|Télécâble Vidéotron Limitée|
|Headquarters||Montreal, Quebec, Canada|
|Jean-François Pruneau (President and CEO)|
|Products||Cable television, Cable internet, Cable VoIP Telephony, Wireless communication|
Vidéotron is a Canadian integrated telecommunications company active in cable television, interactive multimedia development, video on demand, cable telephony, wireless communication and Internet access services. Owned by Quebecor, it primarily serves Quebec, as well as the Francophone communities of New Brunswick and some parts of Eastern Ontario. Its principal competitors are Bell Canada and Telus Communications.
Vidéotron was established in 1964, under the name "Télécâble Vidéotron Ltée" as northern Montreal's first cable television network. Their initial subscriber base was 66. André Chagnon served as the company's founding president.
From 1966 to 1969, the company expanded and upgraded their network to cover all of Quebec.
In 1969, the company offered the first pay-per-view service under the name Sélecto-TV.
In 1974, a bi-directional network was created in Saint-Jérôme, one of the first in the world at the time.
By 1980, Vidéotron acquired Câblevision Nationale to become the largest teledistributor in Quebec. Vidéotron acquired Télé-Métropole in 1986, the largest private French-language television company in North America.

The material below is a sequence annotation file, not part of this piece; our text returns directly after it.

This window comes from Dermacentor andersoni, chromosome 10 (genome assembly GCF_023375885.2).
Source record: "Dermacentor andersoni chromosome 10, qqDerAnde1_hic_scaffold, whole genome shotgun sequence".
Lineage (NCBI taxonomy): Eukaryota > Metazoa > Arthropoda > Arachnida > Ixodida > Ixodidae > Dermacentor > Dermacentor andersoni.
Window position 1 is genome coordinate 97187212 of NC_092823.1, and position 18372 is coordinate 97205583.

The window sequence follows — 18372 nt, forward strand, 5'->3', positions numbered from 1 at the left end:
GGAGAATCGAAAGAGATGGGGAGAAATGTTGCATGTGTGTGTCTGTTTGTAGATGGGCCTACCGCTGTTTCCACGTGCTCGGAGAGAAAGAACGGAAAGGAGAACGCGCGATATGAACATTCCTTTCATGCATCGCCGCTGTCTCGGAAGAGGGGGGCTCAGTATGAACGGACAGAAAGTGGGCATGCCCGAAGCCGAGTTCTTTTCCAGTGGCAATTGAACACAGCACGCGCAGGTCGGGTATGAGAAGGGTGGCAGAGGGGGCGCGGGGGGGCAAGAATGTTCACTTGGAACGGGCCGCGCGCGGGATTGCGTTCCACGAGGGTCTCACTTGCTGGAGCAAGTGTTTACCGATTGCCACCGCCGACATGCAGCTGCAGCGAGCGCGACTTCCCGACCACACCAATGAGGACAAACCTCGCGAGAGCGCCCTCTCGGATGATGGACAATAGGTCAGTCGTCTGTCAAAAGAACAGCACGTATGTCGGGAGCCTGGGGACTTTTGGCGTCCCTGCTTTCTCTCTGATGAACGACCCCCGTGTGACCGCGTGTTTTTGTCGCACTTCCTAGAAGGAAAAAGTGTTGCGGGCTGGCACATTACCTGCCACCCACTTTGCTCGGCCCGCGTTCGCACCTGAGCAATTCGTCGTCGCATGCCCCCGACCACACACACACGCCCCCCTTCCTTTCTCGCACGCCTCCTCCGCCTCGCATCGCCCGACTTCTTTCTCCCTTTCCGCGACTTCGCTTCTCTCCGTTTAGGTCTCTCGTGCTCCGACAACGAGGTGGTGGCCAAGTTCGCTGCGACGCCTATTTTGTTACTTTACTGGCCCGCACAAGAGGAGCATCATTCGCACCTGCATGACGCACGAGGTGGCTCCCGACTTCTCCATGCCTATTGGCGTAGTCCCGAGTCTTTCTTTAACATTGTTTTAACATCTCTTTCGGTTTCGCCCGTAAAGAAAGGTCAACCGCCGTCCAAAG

From 1995, the company entered the Internet era and acquired their own Internet portal, InfiniT.com.
In 1997, CF Cable TV, which operated primarily on the western end of the Island of Montreal, southern Laval and Northern Ontario, was acquired by Vidéotron, further expanding their base. The Northern Ontario division, subsequently, was sold to Regional Cablesystems.
On March 29, 1999, the company launched digital television in Montreal.
By the start of the 21st century, Rogers Communications struck an accord with the Chagnon family to purchase Vidéotron. However, citing cultural sovereignty concerns, the second-largest shareholder invoked their right to veto the purchase. Quebecor acquired Vidéotron instead, after months of legal proceedings. On May 23, 2001, the Canadian Radio-television and Telecommunications Commission (CRTC) approved the transfer of broadcasting licenses from Vidéotron to Quebecor.
Video on demand and high-definition television became available in 2003.
Vidéotron launched wireless service in August 2006 and, two years later the company announced the launch of two new internet access services; Ultimate Speed Internet 30 and Ultimate Speed Internet 50 which deliver speeds of 30 Mbit/s and 50 Mbit/s respectively.